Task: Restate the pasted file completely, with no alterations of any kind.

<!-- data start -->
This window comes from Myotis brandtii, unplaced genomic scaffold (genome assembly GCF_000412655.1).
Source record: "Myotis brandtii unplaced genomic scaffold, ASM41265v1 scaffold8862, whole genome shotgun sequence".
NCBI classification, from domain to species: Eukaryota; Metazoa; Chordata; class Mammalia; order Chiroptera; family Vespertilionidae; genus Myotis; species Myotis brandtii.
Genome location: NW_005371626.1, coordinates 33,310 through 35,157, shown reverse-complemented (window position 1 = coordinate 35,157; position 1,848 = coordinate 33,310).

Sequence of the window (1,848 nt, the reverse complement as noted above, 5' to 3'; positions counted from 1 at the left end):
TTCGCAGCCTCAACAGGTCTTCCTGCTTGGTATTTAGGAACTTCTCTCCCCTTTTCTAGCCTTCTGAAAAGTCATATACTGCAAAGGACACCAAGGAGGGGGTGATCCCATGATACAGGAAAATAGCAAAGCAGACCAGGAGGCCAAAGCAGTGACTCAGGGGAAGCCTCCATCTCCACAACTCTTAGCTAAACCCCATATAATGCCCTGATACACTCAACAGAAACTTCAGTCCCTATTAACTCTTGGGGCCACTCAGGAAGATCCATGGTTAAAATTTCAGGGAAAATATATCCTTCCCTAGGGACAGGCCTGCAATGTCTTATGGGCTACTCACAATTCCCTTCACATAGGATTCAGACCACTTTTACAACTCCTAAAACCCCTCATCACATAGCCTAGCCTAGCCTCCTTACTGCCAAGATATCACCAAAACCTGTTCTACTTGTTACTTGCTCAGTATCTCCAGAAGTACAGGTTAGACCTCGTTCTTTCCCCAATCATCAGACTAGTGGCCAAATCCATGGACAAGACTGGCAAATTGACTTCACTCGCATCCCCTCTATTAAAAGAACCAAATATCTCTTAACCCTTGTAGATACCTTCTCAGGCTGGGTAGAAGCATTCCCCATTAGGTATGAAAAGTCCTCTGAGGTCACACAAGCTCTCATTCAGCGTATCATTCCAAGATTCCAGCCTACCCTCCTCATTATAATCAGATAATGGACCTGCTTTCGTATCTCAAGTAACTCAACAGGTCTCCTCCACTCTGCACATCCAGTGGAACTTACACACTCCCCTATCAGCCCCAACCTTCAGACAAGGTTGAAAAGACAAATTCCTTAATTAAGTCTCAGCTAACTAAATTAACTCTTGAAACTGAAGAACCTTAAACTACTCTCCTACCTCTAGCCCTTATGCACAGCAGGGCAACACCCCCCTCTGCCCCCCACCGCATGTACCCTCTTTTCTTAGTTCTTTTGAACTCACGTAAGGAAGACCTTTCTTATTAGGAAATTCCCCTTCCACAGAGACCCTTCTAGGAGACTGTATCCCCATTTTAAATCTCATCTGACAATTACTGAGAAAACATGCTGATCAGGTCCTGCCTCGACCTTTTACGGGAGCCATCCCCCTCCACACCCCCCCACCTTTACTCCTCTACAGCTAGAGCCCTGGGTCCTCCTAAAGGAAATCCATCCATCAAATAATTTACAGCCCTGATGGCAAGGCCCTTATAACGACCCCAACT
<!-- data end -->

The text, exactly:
This window comes from Myotis brandtii, unplaced genomic scaffold (genome assembly GCF_000412655.1).
Source record: "Myotis brandtii unplaced genomic scaffold, ASM41265v1 scaffold8862, whole genome shotgun sequence".
NCBI classification, from domain to species: Eukaryota; Metazoa; Chordata; class Mammalia; order Chiroptera; family Vespertilionidae; genus Myotis; species Myotis brandtii.
Genome location: NW_005371626.1, coordinates 33,310 through 35,157, shown reverse-complemented (window position 1 = coordinate 35,157; position 1,848 = coordinate 33,310).

Sequence of the window (1,848 nt, the reverse complement as noted above, 5' to 3'; positions counted from 1 at the left end):
TTCGCAGCCTCAACAGGTCTTCCTGCTTGGTATTTAGGAACTTCTCTCCCCTTTTCTAGCCTTCTGAAAAGTCATATACTGCAAAGGACACCAAGGAGGGGGTGATCCCATGATACAGGAAAATAGCAAAGCAGACCAGGAGGCCAAAGCAGTGACTCAGGGGAAGCCTCCATCTCCACAACTCTTAGCTAAACCCCATATAATGCCCTGATACACTCAACAGAAACTTCAGTCCCTATTAACTCTTGGGGCCACTCAGGAAGATCCATGGTTAAAATTTCAGGGAAAATATATCCTTCCCTAGGGACAGGCCTGCAATGTCTTATGGGCTACTCACAATTCCCTTCACATAGGATTCAGACCACTTTTACAACTCCTAAAACCCCTCATCACATAGCCTAGCCTAGCCTCCTTACTGCCAAGATATCACCAAAACCTGTTCTACTTGTTACTTGCTCAGTATCTCCAGAAGTACAGGTTAGACCTCGTTCTTTCCCCAATCATCAGACTAGTGGCCAAATCCATGGACAAGACTGGCAAATTGACTTCACTCGCATCCCCTCTATTAAAAGAACCAAATATCTCTTAACCCTTGTAGATACCTTCTCAGGCTGGGTAGAAGCATTCCCCATTAGGTATGAAAAGTCCTCTGAGGTCACACAAGCTCTCATTCAGCGTATCATTCCAAGATTCCAGCCTACCCTCCTCATTATAATCAGATAATGGACCTGCTTTCGTATCTCAAGTAACTCAACAGGTCTCCTCCACTCTGCACATCCAGTGGAACTTACACACTCCCCTATCAGCCCCAACCTTCAGACAAGGTTGAAAAGACAAATTCCTTAATTAAGTCTCAGCTAACTAAATTAACTCTTGAAACTGAAGAACCTTAAACTACTCTCCTACCTCTAGCCCTTATGCACAGCAGGGCAACACCCCCCTCTGCCCCCCACCGCATGTACCCTCTTTTCTTAGTTCTTTTGAACTCACGTAAGGAAGACCTTTCTTATTAGGAAATTCCCCTTCCACAGAGACCCTTCTAGGAGACTGTATCCCCATTTTAAATCTCATCTGACAATTACTGAGAAAACATGCTGATCAGGTCCTGCCTCGACCTTTTACGGGAGCCATCCCCCTCCACACCCCCCCACCTTTACTCCTCTACAGCTAGAGCCCTGGGTCCTCCTAAAGGAAATCCATCCATCAAATAATTTACAGCCCTGATGGCAAGGCCCTTATAACGACCCCAACT